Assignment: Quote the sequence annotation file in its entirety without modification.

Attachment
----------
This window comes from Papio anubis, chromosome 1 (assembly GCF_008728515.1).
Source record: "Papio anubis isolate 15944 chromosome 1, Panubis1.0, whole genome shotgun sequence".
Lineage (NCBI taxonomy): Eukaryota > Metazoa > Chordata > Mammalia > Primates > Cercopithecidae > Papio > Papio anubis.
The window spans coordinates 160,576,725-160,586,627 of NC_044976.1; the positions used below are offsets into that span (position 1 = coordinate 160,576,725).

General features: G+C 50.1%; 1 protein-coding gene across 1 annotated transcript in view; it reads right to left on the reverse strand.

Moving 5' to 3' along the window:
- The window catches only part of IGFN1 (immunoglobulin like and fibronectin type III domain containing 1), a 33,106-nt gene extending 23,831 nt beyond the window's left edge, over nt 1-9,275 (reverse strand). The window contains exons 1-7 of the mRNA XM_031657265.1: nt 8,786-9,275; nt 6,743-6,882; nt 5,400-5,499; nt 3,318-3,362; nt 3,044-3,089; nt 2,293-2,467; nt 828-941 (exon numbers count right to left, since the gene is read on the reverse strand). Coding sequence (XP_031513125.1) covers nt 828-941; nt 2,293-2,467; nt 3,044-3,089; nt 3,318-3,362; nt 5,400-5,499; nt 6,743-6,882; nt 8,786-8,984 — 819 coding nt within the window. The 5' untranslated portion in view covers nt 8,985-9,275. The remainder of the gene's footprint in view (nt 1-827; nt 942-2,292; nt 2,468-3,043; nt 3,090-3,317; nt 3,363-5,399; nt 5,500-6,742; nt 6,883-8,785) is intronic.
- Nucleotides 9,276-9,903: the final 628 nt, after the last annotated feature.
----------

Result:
This window comes from Papio anubis, chromosome 1 (assembly GCF_008728515.1).
Source record: "Papio anubis isolate 15944 chromosome 1, Panubis1.0, whole genome shotgun sequence".
Lineage (NCBI taxonomy): Eukaryota > Metazoa > Chordata > Mammalia > Primates > Cercopithecidae > Papio > Papio anubis.
The window spans coordinates 160,576,725-160,586,627 of NC_044976.1; the positions used below are offsets into that span (position 1 = coordinate 160,576,725).

General features: G+C 50.1%; 1 protein-coding gene across 1 annotated transcript in view; it reads right to left on the reverse strand.

Moving 5' to 3' along the window:
- The window catches only part of IGFN1 (immunoglobulin like and fibronectin type III domain containing 1), a 33,106-nt gene extending 23,831 nt beyond the window's left edge, over nt 1-9,275 (reverse strand). The window contains exons 1-7 of the mRNA XM_031657265.1: nt 8,786-9,275; nt 6,743-6,882; nt 5,400-5,499; nt 3,318-3,362; nt 3,044-3,089; nt 2,293-2,467; nt 828-941 (exon numbers count right to left, since the gene is read on the reverse strand). Coding sequence (XP_031513125.1) covers nt 828-941; nt 2,293-2,467; nt 3,044-3,089; nt 3,318-3,362; nt 5,400-5,499; nt 6,743-6,882; nt 8,786-8,984 — 819 coding nt within the window. The 5' untranslated portion in view covers nt 8,985-9,275. The remainder of the gene's footprint in view (nt 1-827; nt 942-2,292; nt 2,468-3,043; nt 3,090-3,317; nt 3,363-5,399; nt 5,500-6,742; nt 6,883-8,785) is intronic.
- Nucleotides 9,276-9,903: the final 628 nt, after the last annotated feature.